The attack is always aimed at the very core values that Christianity and Catholic Tradition have always sought to protect. After a particular temptation St Francis said, “Our enemy is very cunning and subtle; when he can’t harm you inside, in your soul, he at least gives you cause for complaint in your body (ie from the outside world on the Body of Christ of which we are all members, etc). (Thomas of Celano. Second Life of St Francis Ch XXXIV). Hence it is so important to offer thanks and praise for, with and through all things (Canticle of Brother Sun) and in all circumstances (though it often goes so much against the grain of our logic) (1Thess 5:18) where all things work together for good for those who love God (which is beyond our logic!) ( Romans 8:28))

Interestingly from a retired GP perspective, the parallel between the family and society is very evident in the assault we are subjected to. The obvious benefits of good doctor-patient relationships and the dangers of depersonalization in the wake of technological progress is demonstrated (also in the Feb 2015 CMQ) in an article by Vassilis Kouloulias et al from Attiko University Hospital in Athens.

In this country, no longer are general practitioners called “Family Doctors”. Following the GP contract of 2004 which marked the “point of no return” for me, patients can no longer register with a particular doctor but instead have to join a practice and see whoever is available (I have an understanding doctor who allows me to see him but appointments have to be made at least 2 weeks in advance and on the last occasion I was told that there were no appointment to see him full stop!) Generic referrals to specialists are also now the norm (and often intervened by other non-consultant staff) where once the family doctor advised which of his hospital colleagues would be best to see. However, I appreciate the problems in General Practice and the NHS with years of unwelcome interference by short sighted politicians, and I also appreciate that there are still some good practices which attempt to personalise their lists and activities, but still the ultimate responsibility for the deterioration in the service has to be with the profession and its tardiness to support such a foundation.

How do we give society, and the medical part of it in particular, a wake up call on the importance of Family in the dignity of the person and for the cohesion of society and the personalisation that stems form this? We have so much to offer as members of the CMA and such a wealth of wisdom in tradition, scripture and Catholic Social Teaching. My godson, an ex GP and now an A and E specialist in Canada, who is not Catholic but a devoutly practising Christian doctor, donated a generous sum to us two years ago as he recognized the important work we were doing. Perhaps the answer is just to do much more of it!! So well done to all those who are so active in the CMA with the CMQ, website, government representation, local branches and so on.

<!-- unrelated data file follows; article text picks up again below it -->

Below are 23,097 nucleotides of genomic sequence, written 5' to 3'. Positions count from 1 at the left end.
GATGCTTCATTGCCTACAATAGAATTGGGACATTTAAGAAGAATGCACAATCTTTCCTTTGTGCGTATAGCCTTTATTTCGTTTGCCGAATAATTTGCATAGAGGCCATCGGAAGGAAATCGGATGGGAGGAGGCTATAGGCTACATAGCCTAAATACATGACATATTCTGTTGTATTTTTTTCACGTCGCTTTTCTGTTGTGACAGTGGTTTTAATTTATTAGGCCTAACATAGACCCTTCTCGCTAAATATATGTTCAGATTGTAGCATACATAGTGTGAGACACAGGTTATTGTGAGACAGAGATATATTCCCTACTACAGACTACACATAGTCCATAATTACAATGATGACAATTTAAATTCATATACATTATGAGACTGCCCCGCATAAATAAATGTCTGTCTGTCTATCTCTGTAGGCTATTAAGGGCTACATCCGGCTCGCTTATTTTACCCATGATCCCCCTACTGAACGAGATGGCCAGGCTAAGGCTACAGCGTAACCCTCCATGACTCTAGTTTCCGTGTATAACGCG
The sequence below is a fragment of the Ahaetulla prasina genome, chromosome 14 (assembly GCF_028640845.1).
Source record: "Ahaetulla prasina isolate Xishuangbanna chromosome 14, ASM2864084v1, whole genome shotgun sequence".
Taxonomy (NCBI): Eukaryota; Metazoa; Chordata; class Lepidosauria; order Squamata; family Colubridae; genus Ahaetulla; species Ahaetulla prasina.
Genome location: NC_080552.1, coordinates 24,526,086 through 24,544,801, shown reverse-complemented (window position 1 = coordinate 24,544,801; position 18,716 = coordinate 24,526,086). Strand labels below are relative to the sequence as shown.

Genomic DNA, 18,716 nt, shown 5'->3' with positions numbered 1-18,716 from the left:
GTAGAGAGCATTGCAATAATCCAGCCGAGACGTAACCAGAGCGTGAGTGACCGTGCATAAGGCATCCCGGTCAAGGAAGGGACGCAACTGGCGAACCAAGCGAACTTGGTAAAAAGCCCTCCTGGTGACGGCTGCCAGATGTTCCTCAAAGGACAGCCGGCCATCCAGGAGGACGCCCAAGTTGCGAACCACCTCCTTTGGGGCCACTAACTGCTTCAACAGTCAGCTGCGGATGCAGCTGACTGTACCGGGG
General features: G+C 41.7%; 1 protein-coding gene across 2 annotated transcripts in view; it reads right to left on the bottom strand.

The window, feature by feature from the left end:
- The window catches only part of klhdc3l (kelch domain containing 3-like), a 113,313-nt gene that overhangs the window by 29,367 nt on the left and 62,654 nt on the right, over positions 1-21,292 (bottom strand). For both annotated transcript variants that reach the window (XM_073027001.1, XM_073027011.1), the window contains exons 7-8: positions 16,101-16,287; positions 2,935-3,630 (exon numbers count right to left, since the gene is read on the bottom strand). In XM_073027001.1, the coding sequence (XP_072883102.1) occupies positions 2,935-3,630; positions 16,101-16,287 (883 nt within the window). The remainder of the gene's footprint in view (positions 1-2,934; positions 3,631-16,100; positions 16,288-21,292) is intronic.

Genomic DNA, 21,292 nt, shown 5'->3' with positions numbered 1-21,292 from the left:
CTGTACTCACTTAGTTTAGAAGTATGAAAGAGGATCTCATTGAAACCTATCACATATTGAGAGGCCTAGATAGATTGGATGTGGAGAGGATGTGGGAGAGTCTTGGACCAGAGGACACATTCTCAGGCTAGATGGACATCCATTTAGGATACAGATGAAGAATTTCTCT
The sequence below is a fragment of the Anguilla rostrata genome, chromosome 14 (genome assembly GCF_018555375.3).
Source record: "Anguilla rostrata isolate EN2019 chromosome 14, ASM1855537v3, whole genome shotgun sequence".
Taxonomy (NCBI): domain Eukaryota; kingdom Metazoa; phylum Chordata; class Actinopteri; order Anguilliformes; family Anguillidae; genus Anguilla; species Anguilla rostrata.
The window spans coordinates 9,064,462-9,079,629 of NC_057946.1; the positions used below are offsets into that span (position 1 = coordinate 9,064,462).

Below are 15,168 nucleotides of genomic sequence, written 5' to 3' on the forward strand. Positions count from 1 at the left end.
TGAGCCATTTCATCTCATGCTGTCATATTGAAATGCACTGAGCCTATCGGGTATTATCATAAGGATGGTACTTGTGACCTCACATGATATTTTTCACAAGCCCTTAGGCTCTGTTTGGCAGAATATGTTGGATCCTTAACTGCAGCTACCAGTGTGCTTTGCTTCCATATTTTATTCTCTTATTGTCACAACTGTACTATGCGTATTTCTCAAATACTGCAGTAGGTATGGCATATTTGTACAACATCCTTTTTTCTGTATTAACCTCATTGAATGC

I have been so privileged to have been part of this very good family, the Guild, now CMA, for 30 years, as well as belonging to the family of the Church, the family of the Franciscan Secular (“Third”) Order, my parish family (which has changed as we have moved but has always provided us with friends and family chores!) and the family of the whole world - all of us brothers and sisters of Christ – to even those who do not realise it (how we see this at work in the frequent world disasters!). I also do not forget my own Anglican parents and the safe and secure family environment of my childhood that they provided, steeped in outgoing love and generosity to all and sundry around them, which so well set the scene for my later life.

Life would be and will be if the trend continues, very impoverished without Family.

Dr Hardie is the immediate past President of the Catholic Medical  Association.